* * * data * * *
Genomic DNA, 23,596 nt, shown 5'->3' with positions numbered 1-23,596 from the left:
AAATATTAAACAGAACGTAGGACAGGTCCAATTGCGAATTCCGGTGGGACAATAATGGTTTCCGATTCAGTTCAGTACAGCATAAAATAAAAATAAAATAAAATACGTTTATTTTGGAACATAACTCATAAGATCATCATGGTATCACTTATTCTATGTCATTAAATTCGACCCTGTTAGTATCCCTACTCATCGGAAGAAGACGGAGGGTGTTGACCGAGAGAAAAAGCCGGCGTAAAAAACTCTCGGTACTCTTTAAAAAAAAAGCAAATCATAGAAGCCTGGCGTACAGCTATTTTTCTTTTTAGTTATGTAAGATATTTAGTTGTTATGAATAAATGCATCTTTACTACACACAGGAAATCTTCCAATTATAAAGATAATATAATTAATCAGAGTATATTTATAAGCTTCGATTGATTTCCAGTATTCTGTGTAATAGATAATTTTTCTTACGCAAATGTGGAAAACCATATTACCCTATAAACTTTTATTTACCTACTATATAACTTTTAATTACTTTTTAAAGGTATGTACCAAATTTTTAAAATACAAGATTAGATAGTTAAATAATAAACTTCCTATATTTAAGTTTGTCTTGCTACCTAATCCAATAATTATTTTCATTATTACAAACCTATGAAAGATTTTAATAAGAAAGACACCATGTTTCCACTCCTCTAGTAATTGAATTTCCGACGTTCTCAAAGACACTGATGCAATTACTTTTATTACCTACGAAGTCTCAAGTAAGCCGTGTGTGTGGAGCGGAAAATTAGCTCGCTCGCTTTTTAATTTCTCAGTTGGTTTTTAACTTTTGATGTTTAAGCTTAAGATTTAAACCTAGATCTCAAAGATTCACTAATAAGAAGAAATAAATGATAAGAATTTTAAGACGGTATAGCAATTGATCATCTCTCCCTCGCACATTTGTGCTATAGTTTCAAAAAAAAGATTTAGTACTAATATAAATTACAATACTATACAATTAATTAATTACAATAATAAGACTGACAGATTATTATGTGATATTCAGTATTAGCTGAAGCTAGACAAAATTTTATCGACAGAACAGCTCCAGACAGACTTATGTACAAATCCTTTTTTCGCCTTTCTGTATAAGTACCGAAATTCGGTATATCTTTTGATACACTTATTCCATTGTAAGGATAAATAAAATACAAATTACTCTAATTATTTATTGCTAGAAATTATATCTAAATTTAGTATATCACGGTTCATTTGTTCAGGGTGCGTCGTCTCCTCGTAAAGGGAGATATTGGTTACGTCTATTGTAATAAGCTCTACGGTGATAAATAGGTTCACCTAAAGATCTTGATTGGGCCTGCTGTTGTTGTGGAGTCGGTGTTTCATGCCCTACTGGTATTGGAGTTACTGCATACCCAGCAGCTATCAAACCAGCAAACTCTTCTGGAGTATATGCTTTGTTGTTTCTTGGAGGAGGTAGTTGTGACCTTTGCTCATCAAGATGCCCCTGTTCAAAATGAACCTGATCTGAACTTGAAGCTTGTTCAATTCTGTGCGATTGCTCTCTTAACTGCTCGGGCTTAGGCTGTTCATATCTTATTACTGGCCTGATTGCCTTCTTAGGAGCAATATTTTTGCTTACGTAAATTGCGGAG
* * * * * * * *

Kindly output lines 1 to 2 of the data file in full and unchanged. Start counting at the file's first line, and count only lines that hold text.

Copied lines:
Genomic DNA, 23,596 nt, shown 5'->3' with positions numbered 1-23,596 from the left:
AAATATTAAACAGAACGTAGGACAGGTCCAATTGCGAATTCCGGTGGGACAATAATGGTTTCCGATTCAGTTCAGTACAGCATAAAATAAAAATAAAATAAAATACGTTTATTTTGGAACATAACTCATAAGATCATCATGGTATCACTTATTCTATGTCATTAAATTCGACCCTGTTAGTATCCCTACTCATCGGAAGAAGACGGAGGGTGTTGACCGAGAGAAAAAGCCGGCGTAAAAAACTCTCGGTACTCTTTAAAAAAAAAGCAAATCATAGAAGCCTGGCGTACAGCTATTTTTCTTTTTAGTTATGTAAGATATTTAGTTGTTATGAATAAATGCATCTTTACTACACACAGGAAATCTTCCAATTATAAAGATAATATAATTAATCAGAGTATATTTATAAGCTTCGATTGATTTCCAGTATTCTGTGTAATAGATAATTTTTCTTACGCAAATGTGGAAAACCATATTACCCTATAAACTTTTATTTACCTACTATATAACTTTTAATTACTTTTTAAAGGTATGTACCAAATTTTTAAAATACAAGATTAGATAGTTAAATAATAAACTTCCTATATTTAAGTTTGTCTTGCTACCTAATCCAATAATTATTTTCATTATTACAAACCTATGAAAGATTTTAATAAGAAAGACACCATGTTTCCACTCCTCTAGTAATTGAATTTCCGACGTTCTCAAAGACACTGATGCAATTACTTTTATTACCTACGAAGTCTCAAGTAAGCCGTGTGTGTGGAGCGGAAAATTAGCTCGCTCGCTTTTTAATTTCTCAGTTGGTTTTTAACTTTTGATGTTTAAGCTTAAGATTTAAACCTAGATCTCAAAGATTCACTAATAAGAAGAAATAAATGATAAGAATTTTAAGACGGTATAGCAATTGATCATCTCTCCCTCGCACATTTGTGCTATAGTTTCAAAAAAAAGATTTAGTACTAATATAAATTACAATACTATACAATTAATTAATTACAATAATAAGACTGACAGATTATTATGTGATATTCAGTATTAGCTGAAGCTAGACAAAATTTTATCGACAGAACAGCTCCAGACAGACTTATGTACAAATCCTTTTTTCGCCTTTCTGTATAAGTACCGAAATTCGGTATATCTTTTGATACACTTATTCCATTGTAAGGATAAATAAAATACAAATTACTCTAATTATTTATTGCTAGAAATTATATCTAAATTTAGTATATCACGGTTCATTTGTTCAGGGTGCGTCGTCTCCTCGTAAAGGGAGATATTGGTTACGTCTATTGTAATAAGCTCTACGGTGATAAATAGGTTCACCTAAAGATCTTGATTGGGCCTGCTGTTGTTGTGGAGTCGGTGTTTCATGCCCTACTGGTATTGGAGTTACTGCATACCCAGCAGCTATCAAACCAGCAAACTCTTCTGGAGTATATGCTTTGTTGTTTCTTGGAGGAGGTAGTTGTGACCTTTGCTCATCAAGATGCCCCTGTTCAAAATGAACCTGATCTGAACTTGAAGCTTGTTCAATTCTGTGCGATTGCTCTCTTAACTGCTCGGGCTTAGGCTGTTCATATCTTATTACTGGCCTGATTGCCTTCTTAGGAGCAATATTTTTGCTTACGTAAATTGCGGAG